Truthfully, many people do psychedelics way more often than they really should, and if you do the work to fully understand what you experienced, you won’t feel the need to trip again so soon. I understand that this probably isn’t what you want to hear, but I’m speaking from experience, with your best interest at heart.

Here are some other things that will help quench your thirst for tripping and make the wait easier:

  1. Explore spirituality in depth. If you like reading, The Bhagavad Gita, Autobiography of a Yogi, The Kybalion, and The Hermetica are all spiritual books that changed my life (again, these aren’t affiliate links, just links to the copies that I have and like). If you’re not much of a reader, try listening to Terrance McKenna videos on YouTube – he talks a lot about life, spirituality, and psychedelics in an entertaining way that will help you understand more about your experience. Explore tarot, astrology, meditation, yoga, and other spiritual disciplines until you find something that resonates with you. There is so much out there to learn.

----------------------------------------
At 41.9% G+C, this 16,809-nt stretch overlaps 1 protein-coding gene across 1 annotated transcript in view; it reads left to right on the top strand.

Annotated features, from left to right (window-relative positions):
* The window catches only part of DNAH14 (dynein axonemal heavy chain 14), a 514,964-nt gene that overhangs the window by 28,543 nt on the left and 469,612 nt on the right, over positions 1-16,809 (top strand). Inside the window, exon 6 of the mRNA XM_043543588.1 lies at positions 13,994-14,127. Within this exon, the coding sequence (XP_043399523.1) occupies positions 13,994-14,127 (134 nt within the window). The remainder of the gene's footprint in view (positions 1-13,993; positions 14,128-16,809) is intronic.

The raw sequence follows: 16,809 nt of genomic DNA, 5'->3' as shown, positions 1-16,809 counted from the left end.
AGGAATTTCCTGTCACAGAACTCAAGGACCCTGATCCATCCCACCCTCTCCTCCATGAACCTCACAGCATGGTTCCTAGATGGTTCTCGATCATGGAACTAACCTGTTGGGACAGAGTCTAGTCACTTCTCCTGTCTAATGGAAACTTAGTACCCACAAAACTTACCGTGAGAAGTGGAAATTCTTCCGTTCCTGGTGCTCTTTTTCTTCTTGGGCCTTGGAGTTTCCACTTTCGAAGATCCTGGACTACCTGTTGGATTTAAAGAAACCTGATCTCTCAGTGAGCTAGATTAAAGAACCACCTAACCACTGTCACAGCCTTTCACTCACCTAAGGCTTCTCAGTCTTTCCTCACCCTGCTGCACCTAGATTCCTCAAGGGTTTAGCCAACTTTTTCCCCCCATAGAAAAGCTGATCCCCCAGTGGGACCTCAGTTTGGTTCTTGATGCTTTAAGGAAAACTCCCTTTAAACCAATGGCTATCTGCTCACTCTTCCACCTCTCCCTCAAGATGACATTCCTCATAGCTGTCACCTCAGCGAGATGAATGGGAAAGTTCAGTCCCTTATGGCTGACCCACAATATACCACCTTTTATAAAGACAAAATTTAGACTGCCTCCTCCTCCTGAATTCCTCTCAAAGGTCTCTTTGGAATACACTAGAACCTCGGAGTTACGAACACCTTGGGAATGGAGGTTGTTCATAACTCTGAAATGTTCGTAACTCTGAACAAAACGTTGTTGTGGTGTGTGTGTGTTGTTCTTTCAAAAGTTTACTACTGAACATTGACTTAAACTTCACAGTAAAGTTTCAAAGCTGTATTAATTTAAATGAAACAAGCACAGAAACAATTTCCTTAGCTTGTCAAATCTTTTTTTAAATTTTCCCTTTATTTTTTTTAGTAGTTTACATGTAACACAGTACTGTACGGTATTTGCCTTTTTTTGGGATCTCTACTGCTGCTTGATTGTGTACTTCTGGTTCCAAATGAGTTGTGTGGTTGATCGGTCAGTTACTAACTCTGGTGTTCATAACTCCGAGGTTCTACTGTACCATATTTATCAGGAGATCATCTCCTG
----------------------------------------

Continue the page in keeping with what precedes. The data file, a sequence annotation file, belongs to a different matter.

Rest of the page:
2. Create more. If you’re a natural artist or musician, have at it. If you’ve never really been as artistic, try exploring that side of yourself: try drawing or painting, taking a pottery class, learning to sew, or even picking flowers outside and making arrangements with them. What you do doesn’t need to be “pretty,” it just needs to be an expression of you. Ideally, do something that requires using your body and your hands as well as your mind, so that the feeling of expression is more full.
  3. Spend more time in nature. I’ve only been camping a few times in my life, but every time I have, it’s been the closest thing I can compare to tripping. After walking trails in the forest all day, I’ve felt so alive and also had some extremely trippy dreams when I started to fall asleep. If you do go camping, make sure it’s safe. In your daily life, you can simply go outside in your backyard or at parks and observe nature. Observe the way an ant crawls along a leaf, the appearance of a flower bud, the patterns of bark on trees, and the shapes of the clouds. Once you start looking at it closely, you’ll realize that the world around you is so beautiful and also extremely psychedelic.